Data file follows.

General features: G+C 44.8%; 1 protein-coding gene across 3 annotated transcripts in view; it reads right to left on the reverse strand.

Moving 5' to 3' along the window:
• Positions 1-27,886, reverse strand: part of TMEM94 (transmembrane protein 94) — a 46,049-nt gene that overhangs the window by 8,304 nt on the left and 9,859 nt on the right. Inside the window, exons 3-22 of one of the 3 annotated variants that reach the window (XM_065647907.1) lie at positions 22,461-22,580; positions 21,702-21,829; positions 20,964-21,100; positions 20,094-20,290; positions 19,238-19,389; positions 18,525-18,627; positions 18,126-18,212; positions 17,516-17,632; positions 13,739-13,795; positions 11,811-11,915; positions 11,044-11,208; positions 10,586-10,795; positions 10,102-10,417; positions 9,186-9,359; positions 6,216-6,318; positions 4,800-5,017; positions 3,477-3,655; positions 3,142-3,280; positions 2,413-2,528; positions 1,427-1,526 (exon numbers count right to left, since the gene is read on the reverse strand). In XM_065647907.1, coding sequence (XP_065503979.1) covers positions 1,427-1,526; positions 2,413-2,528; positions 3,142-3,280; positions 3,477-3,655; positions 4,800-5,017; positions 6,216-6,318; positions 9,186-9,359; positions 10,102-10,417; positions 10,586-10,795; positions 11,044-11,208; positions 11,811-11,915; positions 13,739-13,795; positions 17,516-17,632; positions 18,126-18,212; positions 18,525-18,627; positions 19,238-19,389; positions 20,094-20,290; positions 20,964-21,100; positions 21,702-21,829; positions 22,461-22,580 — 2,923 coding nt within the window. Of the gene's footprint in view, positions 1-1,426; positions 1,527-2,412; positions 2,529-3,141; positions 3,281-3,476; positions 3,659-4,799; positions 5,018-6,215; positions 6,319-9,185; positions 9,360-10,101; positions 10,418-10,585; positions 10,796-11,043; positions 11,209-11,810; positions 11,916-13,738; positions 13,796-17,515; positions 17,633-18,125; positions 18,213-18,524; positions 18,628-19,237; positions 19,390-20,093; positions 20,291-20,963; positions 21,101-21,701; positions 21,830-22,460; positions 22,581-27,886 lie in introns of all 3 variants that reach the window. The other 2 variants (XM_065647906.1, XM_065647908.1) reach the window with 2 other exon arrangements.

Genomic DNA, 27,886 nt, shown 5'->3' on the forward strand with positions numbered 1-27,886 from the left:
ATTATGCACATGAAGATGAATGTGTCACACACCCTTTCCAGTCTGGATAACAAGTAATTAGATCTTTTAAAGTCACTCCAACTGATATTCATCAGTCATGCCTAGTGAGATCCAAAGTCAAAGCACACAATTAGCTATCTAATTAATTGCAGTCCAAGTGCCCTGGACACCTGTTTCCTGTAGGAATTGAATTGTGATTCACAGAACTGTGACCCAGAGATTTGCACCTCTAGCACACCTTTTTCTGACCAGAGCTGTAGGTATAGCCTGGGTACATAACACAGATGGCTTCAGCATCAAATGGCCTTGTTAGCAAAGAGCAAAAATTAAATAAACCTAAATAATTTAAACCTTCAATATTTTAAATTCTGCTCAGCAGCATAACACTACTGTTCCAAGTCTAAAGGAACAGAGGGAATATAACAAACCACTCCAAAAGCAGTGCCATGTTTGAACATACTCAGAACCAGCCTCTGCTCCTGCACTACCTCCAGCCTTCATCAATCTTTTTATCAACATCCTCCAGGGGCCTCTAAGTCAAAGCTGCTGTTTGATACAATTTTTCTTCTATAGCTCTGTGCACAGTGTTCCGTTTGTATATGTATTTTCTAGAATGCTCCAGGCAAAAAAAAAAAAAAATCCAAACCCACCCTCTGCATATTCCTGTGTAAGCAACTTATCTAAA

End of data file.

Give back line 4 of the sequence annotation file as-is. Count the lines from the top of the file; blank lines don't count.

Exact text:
Genomic DNA, 27,886 nt, shown 5'->3' on the forward strand with positions numbered 1-27,886 from the left: